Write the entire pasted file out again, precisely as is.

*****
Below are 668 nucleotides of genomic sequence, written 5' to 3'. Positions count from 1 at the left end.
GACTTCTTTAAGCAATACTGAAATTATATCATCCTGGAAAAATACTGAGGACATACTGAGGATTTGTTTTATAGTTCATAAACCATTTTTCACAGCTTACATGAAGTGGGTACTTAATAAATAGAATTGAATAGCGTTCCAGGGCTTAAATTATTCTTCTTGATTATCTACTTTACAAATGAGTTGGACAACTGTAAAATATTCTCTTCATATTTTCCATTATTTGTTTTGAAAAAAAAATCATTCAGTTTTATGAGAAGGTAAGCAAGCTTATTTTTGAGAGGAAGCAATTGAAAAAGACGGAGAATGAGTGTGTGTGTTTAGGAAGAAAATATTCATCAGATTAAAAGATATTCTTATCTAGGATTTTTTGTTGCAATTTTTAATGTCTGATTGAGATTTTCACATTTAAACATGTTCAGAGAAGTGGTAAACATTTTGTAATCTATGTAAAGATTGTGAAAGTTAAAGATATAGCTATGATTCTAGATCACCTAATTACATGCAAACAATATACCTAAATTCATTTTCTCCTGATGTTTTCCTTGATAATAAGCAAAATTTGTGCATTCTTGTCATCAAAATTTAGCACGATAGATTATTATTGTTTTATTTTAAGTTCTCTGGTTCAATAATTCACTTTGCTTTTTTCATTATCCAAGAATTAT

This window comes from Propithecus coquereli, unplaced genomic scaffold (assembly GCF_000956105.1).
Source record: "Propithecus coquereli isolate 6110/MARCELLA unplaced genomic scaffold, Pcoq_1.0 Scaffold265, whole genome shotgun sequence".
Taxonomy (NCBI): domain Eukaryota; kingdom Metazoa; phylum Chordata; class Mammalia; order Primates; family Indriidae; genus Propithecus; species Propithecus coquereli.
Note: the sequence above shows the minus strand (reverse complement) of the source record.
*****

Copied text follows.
Below are 668 nucleotides of genomic sequence, written 5' to 3'. Positions count from 1 at the left end.
GACTTCTTTAAGCAATACTGAAATTATATCATCCTGGAAAAATACTGAGGACATACTGAGGATTTGTTTTATAGTTCATAAACCATTTTTCACAGCTTACATGAAGTGGGTACTTAATAAATAGAATTGAATAGCGTTCCAGGGCTTAAATTATTCTTCTTGATTATCTACTTTACAAATGAGTTGGACAACTGTAAAATATTCTCTTCATATTTTCCATTATTTGTTTTGAAAAAAAAATCATTCAGTTTTATGAGAAGGTAAGCAAGCTTATTTTTGAGAGGAAGCAATTGAAAAAGACGGAGAATGAGTGTGTGTGTTTAGGAAGAAAATATTCATCAGATTAAAAGATATTCTTATCTAGGATTTTTTGTTGCAATTTTTAATGTCTGATTGAGATTTTCACATTTAAACATGTTCAGAGAAGTGGTAAACATTTTGTAATCTATGTAAAGATTGTGAAAGTTAAAGATATAGCTATGATTCTAGATCACCTAATTACATGCAAACAATATACCTAAATTCATTTTCTCCTGATGTTTTCCTTGATAATAAGCAAAATTTGTGCATTCTTGTCATCAAAATTTAGCACGATAGATTATTATTGTTTTATTTTAAGTTCTCTGGTTCAATAATTCACTTTGCTTTTTTCATTATCCAAGAATTAT

This window comes from Propithecus coquereli, unplaced genomic scaffold (assembly GCF_000956105.1).
Source record: "Propithecus coquereli isolate 6110/MARCELLA unplaced genomic scaffold, Pcoq_1.0 Scaffold265, whole genome shotgun sequence".
Taxonomy (NCBI): domain Eukaryota; kingdom Metazoa; phylum Chordata; class Mammalia; order Primates; family Indriidae; genus Propithecus; species Propithecus coquereli.
Note: the sequence above shows the minus strand (reverse complement) of the source record.